Eleven Rabbis from across North America gathered in Boca this week for a day and a half of meetings, under the auspices of the Orthodox Union. The Legacy Group, as we have affectionately been titled by OU leadership, convenes twice a year to discuss and compare what is happening in our communities, commiserate over challenges, share best practices and inspire one another to collectively confront some of the ills that plague our people.
A theme that emerged from our conversation was the horrible disunity, discord and divide among the Jewish people from all directions. The left is just as intolerant of the right as the right is of them. Those that define themselves as the center are often dismissive of anyone unlike them. A famous comedian once observed, “Anyone driving slower than you is an idiot, and anyone going faster than you is a maniac.” For many a similar description applies to their religious orientation and practice.
How can we close the gaps that are dividing our people? How can we heal the wounds of marginalization that have hurt so many individuals and communities? How can we restore the feeling of achdus, unity and harmony that characterized the moment of receiving the Torah described in this week’s parsha?
The Legacy Group came to a simple conclusion: One on one interpersonal relationships, friendships and bonds. You see, it is easy to dismiss, demonize and reject whole groups, philosophies or lifestyles. It is much more difficult to speak negatively and critically of someone with whom you share a rapport.
If we are to heal our people, we must get so called “right wing” Roshei Yeshiva to sit and talk with “YU” Roshei Yeshiva. We must reach out to colleagues from Reform, Conservative and Liberal Orthodoxy to build warm, personal relationships around what we share in common. If the leaders at the top can get to know one another and feel a kinship together, we can put a stop to hurtful proclamations and statements that serve to divide, and replace them with encouragement and efforts to unite.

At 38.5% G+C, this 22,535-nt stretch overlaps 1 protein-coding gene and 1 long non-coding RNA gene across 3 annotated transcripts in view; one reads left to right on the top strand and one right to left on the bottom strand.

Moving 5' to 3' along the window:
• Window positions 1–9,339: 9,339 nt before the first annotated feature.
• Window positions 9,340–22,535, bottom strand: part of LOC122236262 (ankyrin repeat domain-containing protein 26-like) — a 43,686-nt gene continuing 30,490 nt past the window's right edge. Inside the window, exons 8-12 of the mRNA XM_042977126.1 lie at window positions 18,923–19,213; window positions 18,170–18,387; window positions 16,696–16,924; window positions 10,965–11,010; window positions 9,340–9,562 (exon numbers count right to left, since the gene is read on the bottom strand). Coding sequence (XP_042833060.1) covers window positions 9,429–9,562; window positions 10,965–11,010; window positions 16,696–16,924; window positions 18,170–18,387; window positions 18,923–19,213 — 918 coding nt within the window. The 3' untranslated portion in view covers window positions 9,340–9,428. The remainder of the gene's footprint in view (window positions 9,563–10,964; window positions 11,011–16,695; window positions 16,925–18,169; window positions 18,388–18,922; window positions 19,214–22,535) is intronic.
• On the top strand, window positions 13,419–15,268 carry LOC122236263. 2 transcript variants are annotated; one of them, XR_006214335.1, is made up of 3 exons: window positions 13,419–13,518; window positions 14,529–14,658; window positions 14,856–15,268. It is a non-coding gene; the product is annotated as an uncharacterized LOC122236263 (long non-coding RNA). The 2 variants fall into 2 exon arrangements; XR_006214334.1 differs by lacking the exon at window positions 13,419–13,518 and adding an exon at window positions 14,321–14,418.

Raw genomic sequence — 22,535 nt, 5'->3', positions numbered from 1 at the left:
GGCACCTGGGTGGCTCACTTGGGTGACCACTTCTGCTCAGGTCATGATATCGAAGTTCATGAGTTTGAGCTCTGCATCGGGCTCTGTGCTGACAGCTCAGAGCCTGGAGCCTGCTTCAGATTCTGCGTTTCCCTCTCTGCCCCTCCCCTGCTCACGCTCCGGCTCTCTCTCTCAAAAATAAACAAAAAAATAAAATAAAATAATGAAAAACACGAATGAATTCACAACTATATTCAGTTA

Indeed, it was this motivation that two weeks ago led me to a decision that I am so happy I made. Rabbi Richard Agler, who recently retired as the Sr. Rabbi of Congregation B’nai Israel , a Reform Congregation, suffered a terrible tragedy when a car struck and killed his 27 year old daughter as she was jogging. To be honest, I don’t have a particularly close relationship with the Aglers. In light of his recent retirement, we will unlikely overlap in a professional capacity moving forward. However, despite the reasons to do nothing, I decided that the proper thing to do, if for no other reason than my role in the Orthodox community of Boca, was to pay a shiva call. And so, Rabbi Broide and I went to the Aglers’ home to simply communicate that we care, feel their pain and pray for their comfort.
The time we spent together and the inspiration Rabbi Broide and I received that day, were remarkable. I asked Rabbi Agler how this tragedy impacts his faith in the Almighty? As a Rabbi, he undoubtedly has spoken about bad things happening to good people, but now he has lived it.
His answer blew me away. He said, “My Judaism, my relationship with God and my faith are what empowered me to raise such a wonderful daughter and these values are what gave her life meaning and purpose. Why would I throw away the very things that made her so special, just because she was taken so prematurely and tragically? Faith allowed me to raise a special daughter, and faith will guide me through the tragedy of her death.”
At the end of the time we spent together, Rabbi Agler and I had the same observation. Why did it take a tragedy for us to spend some quality time together? The result of that interaction coupled with the discussion at the OU Legacy meetings is a renewed sense of commitment I feel to reach out to my colleagues in every direction and work to build genuine friendships and warms bonds.
Healing our people is not just the job of Rabbis, it is the responsibility of every caring Jew. Let’s work together to restore that feeling at Sinai, k’ish echad b’lev echad, one people with one heart.